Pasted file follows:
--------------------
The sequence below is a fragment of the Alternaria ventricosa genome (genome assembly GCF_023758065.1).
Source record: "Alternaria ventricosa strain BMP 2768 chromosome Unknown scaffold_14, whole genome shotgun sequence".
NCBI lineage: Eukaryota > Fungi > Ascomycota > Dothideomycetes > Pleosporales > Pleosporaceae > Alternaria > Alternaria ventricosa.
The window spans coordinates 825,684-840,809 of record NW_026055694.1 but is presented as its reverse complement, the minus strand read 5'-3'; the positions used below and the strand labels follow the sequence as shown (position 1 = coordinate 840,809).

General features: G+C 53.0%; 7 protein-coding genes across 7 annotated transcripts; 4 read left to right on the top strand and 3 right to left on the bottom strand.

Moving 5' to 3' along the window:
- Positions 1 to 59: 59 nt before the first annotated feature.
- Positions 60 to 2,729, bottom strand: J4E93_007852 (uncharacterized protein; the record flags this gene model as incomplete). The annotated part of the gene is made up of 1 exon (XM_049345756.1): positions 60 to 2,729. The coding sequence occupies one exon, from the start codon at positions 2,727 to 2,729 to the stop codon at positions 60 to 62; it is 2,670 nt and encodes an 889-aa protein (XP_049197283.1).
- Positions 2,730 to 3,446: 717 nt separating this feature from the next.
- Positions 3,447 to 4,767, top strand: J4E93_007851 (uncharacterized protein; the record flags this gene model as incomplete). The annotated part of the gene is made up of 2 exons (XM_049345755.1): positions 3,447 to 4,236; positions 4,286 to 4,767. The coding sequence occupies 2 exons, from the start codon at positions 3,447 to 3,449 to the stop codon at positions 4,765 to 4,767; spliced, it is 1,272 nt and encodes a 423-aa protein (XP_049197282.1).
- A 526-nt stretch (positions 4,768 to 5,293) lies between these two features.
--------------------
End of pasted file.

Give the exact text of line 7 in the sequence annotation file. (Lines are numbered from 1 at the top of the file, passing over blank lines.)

- Positions 1 to 59: 59 nt before the first annotated feature.